Pool And Trampoline Insurance: What You Need To Know


Have A Pool Or Trampoline? You Need Extra Insurance

One of the biggest temptations once a home has been purchased is to add things on to it. If you have kids, the temptation to build a pool or construct a trampoline in the backyard might be pretty overwhelming. After all, you want your kids to be happy. But your kids’ happiness should not be the only factor that goes into your decision. In fact, with all the dangers that a pool or trampoline creates, your children’s happiness should be the least of your worries. Anyone who goes in or around your pool or trampoline is putting himself or herself at risk of getting hurt. That means added liability not only for your family, but also for the neighbor’s family, your children’s friends, and anyone who wants to use your backyard recreational activities. So, you’ll need more insurance coverage for a pool and trampoline. Here are your options: SEE ALSO: The Insurance Claims Process: An Essential Guide


Before getting a trampoline, check your home insurance policy to see if or what is covered. There are three main categories of coverage for trampolines through a home insurance policy:
  • No exclusions: Your policy does not place any restrictions on trampoline coverage for your home.
  • Coverage with safety precautions: Your insurance policy covers your trampoline if you follow several procedures, like having net enclosures or padding and keeping it away from buildings, trees, or other tall objects.
  • Trampoline exclusion: Your trampoline is not covered at all by your home insurance policy.
If your home insurance policy does not cover a trampoline and you still would like to get one, then it might be wise to get added coverage to protect you against liability lawsuits. An umbrella policy can do just that and also protect you from other home-related disasters, like accidental flooding or a pipe bursting.


To some extent, most insurance policies cover a pool. An average home insurance policy offers $100,000 in liability coverage. However, most insurance companies also encourage you to get more than that amount of coverage if you have a pool because of the risk of injury or death associated with a pool. From Memorial Day to Labor Day 2014 alone, there were 174 child drownings in swimming pools or spas. Pool-related injuries and deaths are among the top threats for children and toddlers in the US. So, you’ll need to not only get more liability coverage, but also have enough security around your pool area. For liability coverage, most insurance companies recommend that you upgrade to a $300,000 or even $500,000 limit. That way, if the neighbor’s 10 year old is running around the pool, slips, and breaks an arm and the parents sue, then you are fully covered. As for pool security, you can go several routes, but leaving your pool completely open and unattended is a huge no-no. Pool alarms are a great start because they make a lot of noise, scaring away any children or animals that might try going in the pool before any damage is caused. Another good option is a locked fence around the pool, to the backyard, or both. Pool covers, both for the winter time and for the summer when the pool is not in use, are also recommended. When people are swimming in the pool, there should always be an adult supervisor who can stop children from performing risky stunts or call emergency services, if need be. Following these guidelines might make it easier and more affordable for you to get your pool insured. SEE ALSO: Why You Need A Swimming Pool Alarm Now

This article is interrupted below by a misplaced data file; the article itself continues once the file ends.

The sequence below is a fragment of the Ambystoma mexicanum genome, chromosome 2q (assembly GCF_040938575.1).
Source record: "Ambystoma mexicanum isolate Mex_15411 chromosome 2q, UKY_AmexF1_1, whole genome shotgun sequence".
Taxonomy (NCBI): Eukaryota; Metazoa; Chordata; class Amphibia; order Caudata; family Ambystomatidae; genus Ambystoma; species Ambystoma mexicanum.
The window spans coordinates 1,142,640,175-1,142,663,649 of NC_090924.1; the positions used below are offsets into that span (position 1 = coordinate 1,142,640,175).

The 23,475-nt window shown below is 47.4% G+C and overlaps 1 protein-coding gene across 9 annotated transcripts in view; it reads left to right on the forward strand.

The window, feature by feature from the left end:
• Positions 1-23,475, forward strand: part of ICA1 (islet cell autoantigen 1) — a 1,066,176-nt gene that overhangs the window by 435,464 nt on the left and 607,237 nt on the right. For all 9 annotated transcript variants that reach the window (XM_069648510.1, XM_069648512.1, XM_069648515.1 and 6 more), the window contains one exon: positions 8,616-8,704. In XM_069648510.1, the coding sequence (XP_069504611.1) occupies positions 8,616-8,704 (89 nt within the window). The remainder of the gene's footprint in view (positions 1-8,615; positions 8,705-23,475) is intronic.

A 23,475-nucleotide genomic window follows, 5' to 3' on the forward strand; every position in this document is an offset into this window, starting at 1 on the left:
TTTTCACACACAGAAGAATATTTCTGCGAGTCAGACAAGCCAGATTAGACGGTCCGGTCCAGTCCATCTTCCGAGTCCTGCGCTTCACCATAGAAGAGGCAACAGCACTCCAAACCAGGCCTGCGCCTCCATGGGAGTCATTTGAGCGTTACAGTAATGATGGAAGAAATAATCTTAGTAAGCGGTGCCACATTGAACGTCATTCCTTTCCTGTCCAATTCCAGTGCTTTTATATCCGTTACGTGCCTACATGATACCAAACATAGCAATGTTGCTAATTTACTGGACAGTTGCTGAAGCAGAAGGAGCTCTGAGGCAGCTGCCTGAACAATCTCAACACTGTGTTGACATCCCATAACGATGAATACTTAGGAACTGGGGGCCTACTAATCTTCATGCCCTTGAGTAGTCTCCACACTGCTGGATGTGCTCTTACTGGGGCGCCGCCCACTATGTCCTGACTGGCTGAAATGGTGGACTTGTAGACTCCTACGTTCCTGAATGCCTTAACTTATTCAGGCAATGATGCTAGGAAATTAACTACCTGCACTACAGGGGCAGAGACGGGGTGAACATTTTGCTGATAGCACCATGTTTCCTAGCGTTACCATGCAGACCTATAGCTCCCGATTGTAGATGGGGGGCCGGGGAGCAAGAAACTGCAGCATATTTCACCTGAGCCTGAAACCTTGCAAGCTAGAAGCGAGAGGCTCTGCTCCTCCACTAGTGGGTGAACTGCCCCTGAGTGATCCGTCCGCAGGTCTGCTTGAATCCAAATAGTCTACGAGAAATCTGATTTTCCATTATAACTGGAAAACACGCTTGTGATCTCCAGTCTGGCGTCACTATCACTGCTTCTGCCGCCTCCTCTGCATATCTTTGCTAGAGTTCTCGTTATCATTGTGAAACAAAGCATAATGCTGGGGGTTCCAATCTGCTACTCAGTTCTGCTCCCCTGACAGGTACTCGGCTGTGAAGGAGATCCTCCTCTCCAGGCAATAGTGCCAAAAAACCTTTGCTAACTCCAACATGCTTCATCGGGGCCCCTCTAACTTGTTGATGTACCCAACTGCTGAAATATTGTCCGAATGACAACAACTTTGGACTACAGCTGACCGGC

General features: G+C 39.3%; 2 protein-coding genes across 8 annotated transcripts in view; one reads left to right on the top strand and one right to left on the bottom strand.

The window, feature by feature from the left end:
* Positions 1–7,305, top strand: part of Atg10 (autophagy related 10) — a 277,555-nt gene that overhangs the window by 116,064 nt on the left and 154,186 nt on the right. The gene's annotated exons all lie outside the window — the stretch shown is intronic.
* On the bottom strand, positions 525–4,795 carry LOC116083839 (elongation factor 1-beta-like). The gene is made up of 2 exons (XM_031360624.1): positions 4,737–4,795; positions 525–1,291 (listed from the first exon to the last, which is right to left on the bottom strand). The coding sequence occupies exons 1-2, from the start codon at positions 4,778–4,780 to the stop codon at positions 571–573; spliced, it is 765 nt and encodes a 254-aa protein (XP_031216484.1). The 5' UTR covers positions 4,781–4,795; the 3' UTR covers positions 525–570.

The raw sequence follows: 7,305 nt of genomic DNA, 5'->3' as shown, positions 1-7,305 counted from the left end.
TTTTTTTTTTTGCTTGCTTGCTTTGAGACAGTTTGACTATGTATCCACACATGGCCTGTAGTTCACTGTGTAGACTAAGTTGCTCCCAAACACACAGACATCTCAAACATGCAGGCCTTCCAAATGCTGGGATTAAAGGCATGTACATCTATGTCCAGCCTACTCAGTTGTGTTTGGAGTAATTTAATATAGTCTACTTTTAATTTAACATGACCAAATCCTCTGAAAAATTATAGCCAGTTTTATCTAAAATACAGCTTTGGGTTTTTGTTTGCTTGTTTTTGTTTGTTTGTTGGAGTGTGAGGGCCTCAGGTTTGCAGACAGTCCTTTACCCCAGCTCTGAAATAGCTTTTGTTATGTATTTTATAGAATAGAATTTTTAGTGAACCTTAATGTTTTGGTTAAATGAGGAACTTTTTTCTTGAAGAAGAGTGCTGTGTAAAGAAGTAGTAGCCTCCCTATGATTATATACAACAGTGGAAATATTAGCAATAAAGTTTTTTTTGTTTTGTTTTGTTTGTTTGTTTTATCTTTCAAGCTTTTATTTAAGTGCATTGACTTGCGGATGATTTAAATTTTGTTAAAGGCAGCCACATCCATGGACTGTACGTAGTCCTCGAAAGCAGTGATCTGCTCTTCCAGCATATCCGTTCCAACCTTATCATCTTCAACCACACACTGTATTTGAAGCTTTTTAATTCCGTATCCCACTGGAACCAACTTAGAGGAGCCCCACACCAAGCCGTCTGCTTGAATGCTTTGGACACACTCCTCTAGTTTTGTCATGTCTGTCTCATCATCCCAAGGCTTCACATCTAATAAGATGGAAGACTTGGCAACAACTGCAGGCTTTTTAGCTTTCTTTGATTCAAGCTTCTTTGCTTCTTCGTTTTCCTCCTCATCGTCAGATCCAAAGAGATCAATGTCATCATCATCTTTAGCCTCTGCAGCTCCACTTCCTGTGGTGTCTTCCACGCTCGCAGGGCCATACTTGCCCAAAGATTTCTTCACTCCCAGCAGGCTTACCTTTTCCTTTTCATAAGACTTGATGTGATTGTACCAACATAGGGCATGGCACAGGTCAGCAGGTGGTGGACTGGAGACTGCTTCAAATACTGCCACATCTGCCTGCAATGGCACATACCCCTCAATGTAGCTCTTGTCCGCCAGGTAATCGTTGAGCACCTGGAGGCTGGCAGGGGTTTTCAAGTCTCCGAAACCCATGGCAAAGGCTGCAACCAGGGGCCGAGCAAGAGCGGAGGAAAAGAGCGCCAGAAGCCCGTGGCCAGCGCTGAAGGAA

Safety Is Priority #1

No matter if it’s a trampoline, a pool, or an entire backyard amusement park, safety has to be your priority. If you can demonstrate to your home insurance company that you are taking all the necessary precautions for your pool or trampoline, you are more likely to be covered. You also get the added benefit of being able to sleep soundly at night, knowing that your whole property is covered.
Date of original publication:
Updated on: November 10, 2015

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